The mutant form also has been shown to acquire protumorigenic functions through interaction with other proteins that play a role in various cancer hallmarks.2,10,12
Even in the absence of gene mutations, p53 function is often impaired in cancer cells. A major mechanism is through dysregulation of the MDM2 and MDM4 proteins, which are frequently overexpressed in various tumor types. Ultimately, the p53 pathway is thought to be nearly universally dysfunctional in human malignancies, making it an enticing therapeutic target.2,11
For decades, investigators have sought to harness the p53 protein in drug development, but tumor suppressor proteins are notoriously difficult to target and require unconventional therapeutic strategies. A variety of methods are under investigation today, according to a search of ClinicalTrials.gov. These include vaccines and agents with targets that affect p53 functions. One of the most prevalent strategies involves targeting MDM2 protein activity and one of the most innovative seeks to reactivate p53 regulation (TABLE 2).
Among the earliest and most promising approaches to treating tumors without TP53 mutations was the attempt to block the interaction between p53 and its negative regulator MDM2. Targeting protein-protein interactions also holds challenges, but investigators identified a hydrophobic groove on the surface of MDM2 that offered a binding foothold.1,2
The early 2000s saw the emergence of the nutlins, named after the Roche facility in Nutley, New Jersey, where they were discovered.1 The first to advance to clinical trials, RG7112, showed promise in phase 1 studies but was limited by the development of significant gastrointestinal (GI) and hematologic toxicities.1,2,9
Idasanutlin is a more potent and selective nutlin analogue based on a different chemical scaffold.1,3,9 Data from phase 1/2 studies suggested that idasanutlin had clinical activity alone and in combination with other drugs in patients with AML,3 a cancer type in which p53 dysfunction is highly prevalent despite a comparatively low rate of TP53 mutations (5%-8% of newly diagnosed patients; 30%-40% of therapy-related AML).16
Idasanutlin advanced to the phase 3 MIRROS trial, in which it was evaluated in combination with cytarabine compared with cytarabine alone in patients with relapsed/ refractory AML fit for intensive salvage therapy (NCT02545283). However, the MIRROS study was terminated due to futility based on efficacy results at a planned interim analysis, according to an update posted in May 2020 on ClinicalTrials.gov.4
The results of this analysis were presented at the virtual 25th European Hematology Association Congress in June 2020. A total of 447 patients were randomized 2:1 to receive idasanutlin 300 mg (or placebo) twice daily plus cytarabine 1 g/m2 once daily on days 1 to 5 of a single 28-day induction cycle. Responders could follow this with up to 2 optional consolidation cycles of once-daily idasanutlin 300 mg plus cytarabine 1 g/m2.
The study failed to meet its primary end point of improved overall survival (OS); median OS was 8.3 months in the idasanu-tlin arm and 9.1 months for placebo (HR, 1.08; 95% CI, 0.81-1.45; P = .58). Overall response rate (ORR) was 38.8% versus 22.0% (OR, 2.25; 95% CI, 1.36-3.72), and complete response (CR) was achieved in 20.3% and 17.1% of patients, respectively (OR, 1.23; 95% CI, 0.70-2.18).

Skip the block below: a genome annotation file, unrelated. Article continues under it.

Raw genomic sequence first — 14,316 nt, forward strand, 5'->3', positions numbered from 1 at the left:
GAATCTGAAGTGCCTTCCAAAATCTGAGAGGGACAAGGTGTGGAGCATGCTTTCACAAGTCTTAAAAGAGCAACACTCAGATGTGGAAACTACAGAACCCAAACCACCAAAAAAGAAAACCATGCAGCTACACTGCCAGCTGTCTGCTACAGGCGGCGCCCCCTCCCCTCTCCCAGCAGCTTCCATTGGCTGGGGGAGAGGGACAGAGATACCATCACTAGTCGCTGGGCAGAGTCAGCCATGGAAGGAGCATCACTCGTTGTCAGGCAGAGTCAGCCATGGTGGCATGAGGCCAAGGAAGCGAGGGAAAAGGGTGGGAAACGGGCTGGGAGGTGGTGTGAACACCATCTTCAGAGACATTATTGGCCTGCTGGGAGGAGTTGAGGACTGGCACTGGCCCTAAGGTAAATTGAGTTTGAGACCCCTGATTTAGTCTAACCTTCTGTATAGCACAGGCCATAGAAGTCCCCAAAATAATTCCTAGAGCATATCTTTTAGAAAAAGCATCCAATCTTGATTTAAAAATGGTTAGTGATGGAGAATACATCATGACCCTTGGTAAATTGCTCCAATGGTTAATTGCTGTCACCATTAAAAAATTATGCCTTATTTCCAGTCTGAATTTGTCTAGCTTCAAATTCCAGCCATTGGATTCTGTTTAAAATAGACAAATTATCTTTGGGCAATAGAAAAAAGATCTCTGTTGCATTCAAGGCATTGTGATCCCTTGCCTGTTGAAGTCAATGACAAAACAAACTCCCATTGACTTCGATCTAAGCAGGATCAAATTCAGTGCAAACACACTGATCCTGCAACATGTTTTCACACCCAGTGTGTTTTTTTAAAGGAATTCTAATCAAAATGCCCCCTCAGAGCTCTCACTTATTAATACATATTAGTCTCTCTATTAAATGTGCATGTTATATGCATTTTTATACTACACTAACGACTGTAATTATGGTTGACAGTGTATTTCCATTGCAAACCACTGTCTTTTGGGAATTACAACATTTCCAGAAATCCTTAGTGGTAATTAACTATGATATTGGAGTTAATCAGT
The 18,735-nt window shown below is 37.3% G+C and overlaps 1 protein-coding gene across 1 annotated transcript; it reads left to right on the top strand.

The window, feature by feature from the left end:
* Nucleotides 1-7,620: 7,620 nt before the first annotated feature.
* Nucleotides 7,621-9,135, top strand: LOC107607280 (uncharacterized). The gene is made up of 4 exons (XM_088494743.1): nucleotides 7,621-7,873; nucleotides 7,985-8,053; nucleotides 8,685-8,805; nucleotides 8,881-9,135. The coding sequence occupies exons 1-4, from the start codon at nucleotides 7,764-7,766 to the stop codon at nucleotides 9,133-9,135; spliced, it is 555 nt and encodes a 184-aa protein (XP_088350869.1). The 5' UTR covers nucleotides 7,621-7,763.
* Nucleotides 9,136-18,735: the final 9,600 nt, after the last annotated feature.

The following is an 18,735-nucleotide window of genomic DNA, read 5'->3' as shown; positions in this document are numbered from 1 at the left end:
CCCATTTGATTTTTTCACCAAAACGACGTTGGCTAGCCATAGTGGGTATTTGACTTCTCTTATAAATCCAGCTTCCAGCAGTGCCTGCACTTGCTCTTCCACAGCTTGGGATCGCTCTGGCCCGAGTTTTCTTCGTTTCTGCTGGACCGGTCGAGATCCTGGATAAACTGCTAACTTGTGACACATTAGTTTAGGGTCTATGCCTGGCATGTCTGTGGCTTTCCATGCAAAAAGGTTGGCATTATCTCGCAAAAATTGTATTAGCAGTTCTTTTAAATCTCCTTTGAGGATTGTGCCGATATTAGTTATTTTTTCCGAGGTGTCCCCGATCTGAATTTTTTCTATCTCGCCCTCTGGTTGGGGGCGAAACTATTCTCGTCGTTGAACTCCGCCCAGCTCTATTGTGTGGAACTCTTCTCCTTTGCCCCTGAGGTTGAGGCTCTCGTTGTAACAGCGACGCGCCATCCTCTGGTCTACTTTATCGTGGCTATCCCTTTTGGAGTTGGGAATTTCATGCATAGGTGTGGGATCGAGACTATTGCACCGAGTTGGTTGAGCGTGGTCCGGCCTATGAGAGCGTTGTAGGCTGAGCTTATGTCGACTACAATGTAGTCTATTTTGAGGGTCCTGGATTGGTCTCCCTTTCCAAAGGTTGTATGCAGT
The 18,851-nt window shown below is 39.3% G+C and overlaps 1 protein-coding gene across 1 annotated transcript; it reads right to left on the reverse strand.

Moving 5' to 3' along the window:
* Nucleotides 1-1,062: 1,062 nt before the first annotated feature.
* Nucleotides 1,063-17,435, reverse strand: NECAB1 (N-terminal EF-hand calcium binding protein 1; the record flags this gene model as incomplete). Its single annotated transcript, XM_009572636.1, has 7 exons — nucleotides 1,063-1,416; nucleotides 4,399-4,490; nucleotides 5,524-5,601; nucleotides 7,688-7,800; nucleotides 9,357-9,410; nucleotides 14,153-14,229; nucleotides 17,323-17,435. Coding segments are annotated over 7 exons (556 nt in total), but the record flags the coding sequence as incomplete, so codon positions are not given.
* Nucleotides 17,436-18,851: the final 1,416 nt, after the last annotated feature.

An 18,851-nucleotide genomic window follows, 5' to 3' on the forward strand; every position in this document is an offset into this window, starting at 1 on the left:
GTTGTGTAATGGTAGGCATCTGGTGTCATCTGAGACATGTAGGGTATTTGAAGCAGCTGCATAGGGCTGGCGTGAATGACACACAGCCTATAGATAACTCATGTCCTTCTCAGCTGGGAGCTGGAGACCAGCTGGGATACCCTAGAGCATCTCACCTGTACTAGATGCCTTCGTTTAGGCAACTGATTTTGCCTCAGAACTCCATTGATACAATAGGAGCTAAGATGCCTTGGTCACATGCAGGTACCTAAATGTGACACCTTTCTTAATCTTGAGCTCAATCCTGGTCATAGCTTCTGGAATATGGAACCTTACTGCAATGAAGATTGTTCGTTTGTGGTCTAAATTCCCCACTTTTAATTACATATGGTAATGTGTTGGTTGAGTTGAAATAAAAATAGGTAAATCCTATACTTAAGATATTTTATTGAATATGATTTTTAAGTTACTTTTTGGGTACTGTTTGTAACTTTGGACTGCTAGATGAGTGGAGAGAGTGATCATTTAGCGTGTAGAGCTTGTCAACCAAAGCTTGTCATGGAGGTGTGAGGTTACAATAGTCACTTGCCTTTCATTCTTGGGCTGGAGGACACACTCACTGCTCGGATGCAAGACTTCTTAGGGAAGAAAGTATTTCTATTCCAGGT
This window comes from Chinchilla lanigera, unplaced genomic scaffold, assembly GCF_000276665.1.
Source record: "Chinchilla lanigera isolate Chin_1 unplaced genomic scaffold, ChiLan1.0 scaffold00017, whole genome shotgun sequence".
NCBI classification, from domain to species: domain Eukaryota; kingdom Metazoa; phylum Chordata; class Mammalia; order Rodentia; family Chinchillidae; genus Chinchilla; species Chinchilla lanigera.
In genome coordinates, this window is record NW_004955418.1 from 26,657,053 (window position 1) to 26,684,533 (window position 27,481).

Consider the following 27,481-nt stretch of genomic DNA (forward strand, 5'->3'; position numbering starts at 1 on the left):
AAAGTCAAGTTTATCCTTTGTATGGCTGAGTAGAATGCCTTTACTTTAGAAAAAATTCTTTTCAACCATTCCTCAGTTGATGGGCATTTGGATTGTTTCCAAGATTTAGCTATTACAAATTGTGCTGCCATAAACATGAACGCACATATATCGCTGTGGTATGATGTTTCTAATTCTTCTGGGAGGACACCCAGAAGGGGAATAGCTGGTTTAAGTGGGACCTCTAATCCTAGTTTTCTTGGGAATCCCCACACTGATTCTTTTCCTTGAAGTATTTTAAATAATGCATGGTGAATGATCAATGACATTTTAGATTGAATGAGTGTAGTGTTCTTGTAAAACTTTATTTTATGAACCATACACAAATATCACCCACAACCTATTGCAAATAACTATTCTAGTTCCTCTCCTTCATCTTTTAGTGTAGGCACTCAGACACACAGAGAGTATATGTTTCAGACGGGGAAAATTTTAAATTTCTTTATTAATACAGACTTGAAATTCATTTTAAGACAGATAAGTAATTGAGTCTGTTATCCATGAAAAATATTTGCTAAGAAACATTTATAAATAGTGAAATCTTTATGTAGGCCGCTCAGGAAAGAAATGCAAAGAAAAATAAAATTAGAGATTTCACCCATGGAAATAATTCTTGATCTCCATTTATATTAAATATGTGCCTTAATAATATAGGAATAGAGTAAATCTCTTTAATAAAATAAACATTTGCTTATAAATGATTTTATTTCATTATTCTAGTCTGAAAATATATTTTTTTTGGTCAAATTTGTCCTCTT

The most common adverse events (AEs) were GI toxicities, and there were similar rates of grade 3 to 5 AEs in the 2 arms; most commonly, febrile neutropenia, thrombocytopenia, and anemia.5
Several other clinical trials of idasanutlin are ongoing, including a phase 1b study in which idasanutlin is being tested in combination with the BCL-2 inhibitor venetoclax (Venclexta)—a combination that has shown potent synergy in preclinical trials— in elderly patients with relapsed/ refractory AML who are ineligible for chemotherapy (NCT02670044).
Among 49 patients, there was a 41% anti-leukemic response rate, a measure that encompasses the rates of CR, CR with incomplete platelet count recovery, CR with incomplete hematologic recovery, partial response (PR), and morphologic leukemia- free state. Median duration of response (DOR) was 4.9 months, and median OS was 4.4 months. The most common AEs were diarrhea and nausea, and grade 3 or 4 AEs included febrile neutropenia, neutropenia, and thrombocytopenia.17
Although some companies have suffered setbacks with MDM2 inhibitors, others are persevering; several new agents in this class have entered clinical trials.1 KRT-232 (AMG 232) was originally developed by Amgen, but Kartos Therapeutics has taken over development. The results of a first-in- human clinical trial were recently published (NCT01723020). A total of 107 patients with various advanced solid tumors or multiple myeloma were enrolled, most of whom had received 3 or more prior lines of therapy.
During dose escalation (n = 39), KRT-232 was administered at doses of 15, 30, 60, 120, 240, 300, 360, and 480 mg. There were 3 dose-limiting toxicities (DLTs): grade 3 neutropenia and grade 3 and 4 thrombocytopenia. The highest tolerated dose, 240 mg, was evaluated in dose expansion (n = 68). The most common treatment-related AEs (TRAEs) in the dose-expansion group were diarrhea, nausea, vomiting, fatigue, decreased appetite, and thrombocytopenia, mostly grade 1 or 2 in severity.
Per central evaluation, 4% of patients had unconfirmed PRs (including patients with well-differentiated liposarcoma, squamous cell carcinoma, and breast cancer), whereas most patients experienced stable disease (SD).18 KRT-232 also recently showed limited clinical activity in a phase 1 clinical trial in patients with relapsed/refractory AML (NCT02016729).19